CULTURE IN MALAYSIA | PUTRA International Centre (i-PUTRA)





1. Do learn Malaysian dining etiquette

Malaysia have three major ethnicities which are Malay, Chinese and India. Every restaurants will have different etiquette. Malay restaurants will usually give you fork and spoon during dining. While, Chinese restaurants usually give you chopstick and spoon. As for Indians, they will use right hand to dine. You may ask for fork and spoon at restaurants as they will know you are not local. It is a great way to learn the culture by dine in using hands instead of fork and spoon. Be sure to wash your hands before eating. It is not easy to eat with hand but give yourself a try. Also, whatever the food you order, rice is a must in Malaysia.



2. Dress respectfully

Malaysian usually will cover their chest and wear shorts/skirts below knee length. Malay women wear headscarfs as Malaysia official religion is Islam. Chinese and India will wear mainstream clothings (unless for cultural event). As a visitor/traveller, you can wear what ever you want but it is recommended to wear conservative clothes in Malaysia. If you are at the beach, you can wear one-piece swimsuit as bikini is not common in Malaysia. Malay will always cover themselves even at the beach. So keep in mind on what you pack.


3. Use AirAsia when travelling

AirAsia is low-cost airline in Southeast Asia. You can get bank for a buck as the ticket will not be exceeding RM200 (unless you choose ‘hotseat’ and meals during in-flight). Although it is not the best experience airline as compared to your other commercial airline, it does the job of travelling from point A to point B.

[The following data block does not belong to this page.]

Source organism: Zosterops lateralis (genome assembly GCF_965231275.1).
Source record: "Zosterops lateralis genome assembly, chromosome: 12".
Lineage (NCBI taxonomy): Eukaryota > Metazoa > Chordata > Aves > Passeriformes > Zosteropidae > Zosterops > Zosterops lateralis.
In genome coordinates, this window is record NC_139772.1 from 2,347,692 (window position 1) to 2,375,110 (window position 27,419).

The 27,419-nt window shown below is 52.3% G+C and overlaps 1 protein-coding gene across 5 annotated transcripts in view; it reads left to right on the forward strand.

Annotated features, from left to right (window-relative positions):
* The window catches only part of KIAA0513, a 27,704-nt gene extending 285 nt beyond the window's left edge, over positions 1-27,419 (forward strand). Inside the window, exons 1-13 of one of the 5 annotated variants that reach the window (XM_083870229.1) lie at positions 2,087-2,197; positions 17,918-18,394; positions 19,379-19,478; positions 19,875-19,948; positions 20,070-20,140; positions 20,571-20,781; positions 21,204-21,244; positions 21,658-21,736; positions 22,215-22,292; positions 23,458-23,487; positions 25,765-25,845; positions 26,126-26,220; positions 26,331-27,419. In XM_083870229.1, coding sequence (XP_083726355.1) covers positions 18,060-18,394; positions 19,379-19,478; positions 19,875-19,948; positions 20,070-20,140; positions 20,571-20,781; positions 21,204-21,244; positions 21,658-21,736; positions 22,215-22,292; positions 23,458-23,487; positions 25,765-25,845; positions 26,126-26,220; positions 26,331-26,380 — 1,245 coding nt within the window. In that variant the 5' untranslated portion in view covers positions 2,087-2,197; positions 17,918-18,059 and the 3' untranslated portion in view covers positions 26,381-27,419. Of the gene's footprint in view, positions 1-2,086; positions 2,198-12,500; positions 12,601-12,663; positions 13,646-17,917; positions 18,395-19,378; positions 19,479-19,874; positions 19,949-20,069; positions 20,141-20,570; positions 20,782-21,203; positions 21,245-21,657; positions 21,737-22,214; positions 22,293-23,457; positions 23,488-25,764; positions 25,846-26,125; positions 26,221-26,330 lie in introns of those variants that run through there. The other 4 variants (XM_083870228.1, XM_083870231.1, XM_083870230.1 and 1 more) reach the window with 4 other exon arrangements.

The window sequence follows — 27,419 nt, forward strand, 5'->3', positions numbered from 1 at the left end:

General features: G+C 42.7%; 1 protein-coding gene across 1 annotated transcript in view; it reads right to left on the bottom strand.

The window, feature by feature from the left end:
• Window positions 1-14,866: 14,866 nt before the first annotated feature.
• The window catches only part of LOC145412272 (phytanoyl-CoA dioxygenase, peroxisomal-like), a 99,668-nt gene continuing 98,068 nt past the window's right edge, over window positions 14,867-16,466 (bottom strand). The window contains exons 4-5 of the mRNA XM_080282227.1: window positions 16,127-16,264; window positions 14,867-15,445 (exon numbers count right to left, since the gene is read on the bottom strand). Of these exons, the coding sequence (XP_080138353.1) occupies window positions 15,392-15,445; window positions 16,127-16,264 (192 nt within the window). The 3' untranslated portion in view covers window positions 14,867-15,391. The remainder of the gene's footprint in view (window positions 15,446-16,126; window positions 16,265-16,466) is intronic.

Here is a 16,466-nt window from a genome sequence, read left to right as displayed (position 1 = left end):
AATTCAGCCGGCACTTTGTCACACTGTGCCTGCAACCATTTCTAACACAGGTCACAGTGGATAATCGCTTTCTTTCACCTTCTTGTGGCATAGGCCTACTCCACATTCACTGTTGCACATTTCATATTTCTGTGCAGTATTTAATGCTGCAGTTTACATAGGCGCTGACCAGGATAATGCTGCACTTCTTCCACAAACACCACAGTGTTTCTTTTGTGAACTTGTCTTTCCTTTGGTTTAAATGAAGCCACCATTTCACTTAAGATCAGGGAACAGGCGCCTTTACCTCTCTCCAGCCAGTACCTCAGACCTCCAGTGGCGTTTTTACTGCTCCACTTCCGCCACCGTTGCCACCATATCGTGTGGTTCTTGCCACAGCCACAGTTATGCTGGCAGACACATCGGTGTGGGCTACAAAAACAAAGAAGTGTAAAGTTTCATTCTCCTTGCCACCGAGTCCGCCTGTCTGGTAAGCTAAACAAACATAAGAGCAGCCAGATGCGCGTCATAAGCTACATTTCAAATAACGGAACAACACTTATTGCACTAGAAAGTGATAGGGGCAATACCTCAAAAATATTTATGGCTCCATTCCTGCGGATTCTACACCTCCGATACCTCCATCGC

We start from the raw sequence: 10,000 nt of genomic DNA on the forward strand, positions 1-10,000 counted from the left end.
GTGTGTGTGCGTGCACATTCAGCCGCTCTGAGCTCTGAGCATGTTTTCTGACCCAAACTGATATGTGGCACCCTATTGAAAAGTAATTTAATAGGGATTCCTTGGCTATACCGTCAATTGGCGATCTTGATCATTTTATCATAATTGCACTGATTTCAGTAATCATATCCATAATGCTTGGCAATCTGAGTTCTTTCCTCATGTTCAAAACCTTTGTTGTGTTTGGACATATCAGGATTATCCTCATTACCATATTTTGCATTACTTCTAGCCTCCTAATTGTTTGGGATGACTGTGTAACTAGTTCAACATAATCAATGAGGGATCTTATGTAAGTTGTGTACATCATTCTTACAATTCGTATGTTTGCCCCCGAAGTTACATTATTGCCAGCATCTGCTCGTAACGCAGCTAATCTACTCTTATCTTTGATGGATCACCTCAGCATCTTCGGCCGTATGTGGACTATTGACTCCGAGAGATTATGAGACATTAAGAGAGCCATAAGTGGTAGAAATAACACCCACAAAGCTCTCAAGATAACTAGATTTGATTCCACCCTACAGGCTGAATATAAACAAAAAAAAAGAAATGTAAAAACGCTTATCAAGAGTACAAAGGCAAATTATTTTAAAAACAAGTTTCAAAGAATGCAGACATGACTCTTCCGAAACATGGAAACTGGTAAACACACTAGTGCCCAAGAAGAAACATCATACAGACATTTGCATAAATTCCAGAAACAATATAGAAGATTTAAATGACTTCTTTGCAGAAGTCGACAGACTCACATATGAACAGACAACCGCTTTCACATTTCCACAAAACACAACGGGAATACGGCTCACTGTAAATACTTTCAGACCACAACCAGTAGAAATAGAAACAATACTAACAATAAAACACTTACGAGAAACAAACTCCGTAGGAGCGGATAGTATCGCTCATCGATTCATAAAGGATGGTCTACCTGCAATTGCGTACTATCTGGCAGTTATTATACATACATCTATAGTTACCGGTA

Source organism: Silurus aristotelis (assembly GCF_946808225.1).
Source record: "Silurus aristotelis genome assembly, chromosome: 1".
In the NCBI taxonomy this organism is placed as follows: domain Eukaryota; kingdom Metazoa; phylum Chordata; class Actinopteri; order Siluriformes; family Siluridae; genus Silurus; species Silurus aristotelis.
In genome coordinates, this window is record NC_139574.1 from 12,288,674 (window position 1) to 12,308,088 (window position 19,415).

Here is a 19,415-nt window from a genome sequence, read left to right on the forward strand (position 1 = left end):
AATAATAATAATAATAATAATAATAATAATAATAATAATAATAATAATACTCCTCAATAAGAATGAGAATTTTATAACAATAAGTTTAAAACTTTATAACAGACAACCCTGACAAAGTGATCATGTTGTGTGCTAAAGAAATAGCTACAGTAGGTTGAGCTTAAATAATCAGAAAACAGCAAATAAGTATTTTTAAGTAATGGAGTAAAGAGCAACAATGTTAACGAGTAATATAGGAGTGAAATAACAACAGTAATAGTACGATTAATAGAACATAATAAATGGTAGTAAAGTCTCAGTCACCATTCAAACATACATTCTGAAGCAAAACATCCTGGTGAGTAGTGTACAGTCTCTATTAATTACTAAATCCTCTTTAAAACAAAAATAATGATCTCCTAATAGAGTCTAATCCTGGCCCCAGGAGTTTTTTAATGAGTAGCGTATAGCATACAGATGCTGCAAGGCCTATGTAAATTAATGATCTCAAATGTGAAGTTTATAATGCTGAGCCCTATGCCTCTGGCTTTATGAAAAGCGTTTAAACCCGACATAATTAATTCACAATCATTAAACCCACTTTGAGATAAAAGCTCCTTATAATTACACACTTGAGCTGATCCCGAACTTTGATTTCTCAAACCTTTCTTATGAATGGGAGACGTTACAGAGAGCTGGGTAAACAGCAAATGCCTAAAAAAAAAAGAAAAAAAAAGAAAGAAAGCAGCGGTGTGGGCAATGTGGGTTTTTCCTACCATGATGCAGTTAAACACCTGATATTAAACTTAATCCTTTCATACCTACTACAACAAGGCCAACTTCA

4. Eat locally

You need to get used to Malaysian tastebuds. It is more common for Malaysian to eat at hawker stall instead on airconditioned restaurants. You can get the freshest food at hawker stall as they cook daily.



5. Negotiate as low as you can

If you are staying somewhere longer than a week, negotiate. If you’re at a shop without prices, negotiate. If you are at a market (not a veggie market) but a flea or farmers market, negotiate. The only rule of thumb there is DO NOT negotiate if something is less than a dollar. That just makes you bad. If you are uncomfortable haggling or negotiating, say something like, “Best price, lah?” Or is that the “Welcome to Malaysia price?” The lah makes you sound like you’ve been in Malaysia for a while. It’s part of the local vernacular, like how Canadians say “eh.”




Date of Input: 30/09/2022 | Updated: 30/09/2022 | sitiafiqah


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